Romantic Relationship Experience in Autism Spectrum Disorder

Saturday, May 13, 2017: 2:22 PM
Yerba Buena 3-6 (Marriott Marquis Hotel)
G. Hancock1, L. A. Pecora2, G. Mesibov3 and M. A. Stokes4, (1)Deakin University, Burwood, Australia, (2)Deakin University, Parkdale, Australia, (3)University of North Carolina at Chapel Hill, Chapel Hill, NC, (4)School of Psychology, Deakin University, Melbourne, Australia

Socio-sexual functioning encompasses an individual’s interests, behaviours, and understandings with respect to sexual, romantic, and social aspects of life. Previous systematic review and meta-analyses revealed differences in these areas, between typically developing (TD) individuals and individuals with ASD. It was further suggested that an individual’s understanding of these domains is developed through both experiences and sex education. However, empirical evidence for the effect of ASD on romantic relationship experience is scant.


A proposed theoretical model predicted that individuals with ASD would report less romantic relationship experience than typically developing (TD) individuals. The aim of this study was to measure and explore this, assessing whether the relationship between ASD status (ASD or non-ASD) and romantic relationship experience, is mediated by peer engagement.


An online questionnaire comprising of the Sexual Behaviour Scale – third edition (SBS-III), a measure of sexual functioning validated by item response analysis was completed by 232 individuals with ASD (mean age 25) and 227 individuals without ASD (mean age 22). A mediation analysis was undertaken to assess the indirect relationship between ASD status and romantic relationship experience, as mediated by peer engagement.


Compared to those without ASD, those with ASD did not differ to the degree that they were interested in being in a relationship (p = ns), however were found to have fewer relationship opportunities, t(457)=-1.76, p<.05, d=0.17, and had relationships that lasted a briefer time, t(321)=‑2.79, p<.01, d=0.31. This is consistent with greater worry about not being able to build and maintain good relationships reported by individuals with ASD, compared those without such diagnosis, t(434)=4.71, p<.001, d=0.44. Additionally, those without ASD had greater formal sex-education than those without, t(458)=2.33, p<.05, d=0.22.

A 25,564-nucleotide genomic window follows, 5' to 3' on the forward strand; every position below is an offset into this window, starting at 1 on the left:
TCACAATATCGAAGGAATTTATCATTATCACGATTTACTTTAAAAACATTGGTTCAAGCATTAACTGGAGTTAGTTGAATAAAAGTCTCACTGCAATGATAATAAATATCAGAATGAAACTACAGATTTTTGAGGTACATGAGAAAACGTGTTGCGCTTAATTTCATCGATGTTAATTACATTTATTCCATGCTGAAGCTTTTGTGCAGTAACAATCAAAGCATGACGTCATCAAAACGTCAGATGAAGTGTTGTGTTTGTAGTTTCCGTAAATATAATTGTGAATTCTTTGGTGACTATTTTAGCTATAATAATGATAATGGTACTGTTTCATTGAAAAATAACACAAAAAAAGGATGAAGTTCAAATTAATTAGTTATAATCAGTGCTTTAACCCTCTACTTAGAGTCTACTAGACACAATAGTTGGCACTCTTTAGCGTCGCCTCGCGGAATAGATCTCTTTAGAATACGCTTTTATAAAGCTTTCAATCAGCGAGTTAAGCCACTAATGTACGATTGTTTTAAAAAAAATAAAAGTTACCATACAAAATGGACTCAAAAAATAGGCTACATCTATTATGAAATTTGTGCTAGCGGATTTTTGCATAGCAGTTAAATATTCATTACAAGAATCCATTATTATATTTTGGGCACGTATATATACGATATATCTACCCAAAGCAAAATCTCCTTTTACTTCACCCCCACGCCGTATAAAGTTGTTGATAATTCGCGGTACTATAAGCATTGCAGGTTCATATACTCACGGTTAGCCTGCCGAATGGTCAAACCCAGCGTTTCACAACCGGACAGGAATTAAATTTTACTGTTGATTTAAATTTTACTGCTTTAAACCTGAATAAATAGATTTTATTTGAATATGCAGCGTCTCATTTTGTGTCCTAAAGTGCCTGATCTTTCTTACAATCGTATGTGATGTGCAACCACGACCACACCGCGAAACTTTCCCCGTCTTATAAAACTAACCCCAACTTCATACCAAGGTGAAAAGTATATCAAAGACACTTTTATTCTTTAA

While controlling for age and gender, analyses confirmed the presence of an indirect effect between ASD and romantic relationship experience (b=0.78, 95%CI [.33, 1.40]). The effect remained evident even when not controlling for age and gender. This indicates that the relationship between ASD status and amount of romantic relationship experience, is mediated by the amount of peer engagement. Additional analyses suggested that gender was also a predictor of relationship total (b=‑3.29, 95%CI [‑1.49, ‑5.10]), with an increase in gender to female a person with ASD was likely to have had fewer relationships.


It was found that the impact of an ASD diagnosis on one’s ability to establish and maintain romantic relationships is mediated by the amount of engagement that they have with peers. This supports an important part of the proposed model, that is, that having less social peer engagement, along with receiving less sex education, leaves individuals with ASD at a double disadvantage from others, who are receiving this information from both of these avenues. For clinicians, these findings suggest that interventions and supports should be focused on improving the amount of social engagement, as this will also improve the individual’s romantic relationship experiences. Such understanding and support is of particular importance given the central role of social and sexual wellbeing on one’s quality of life.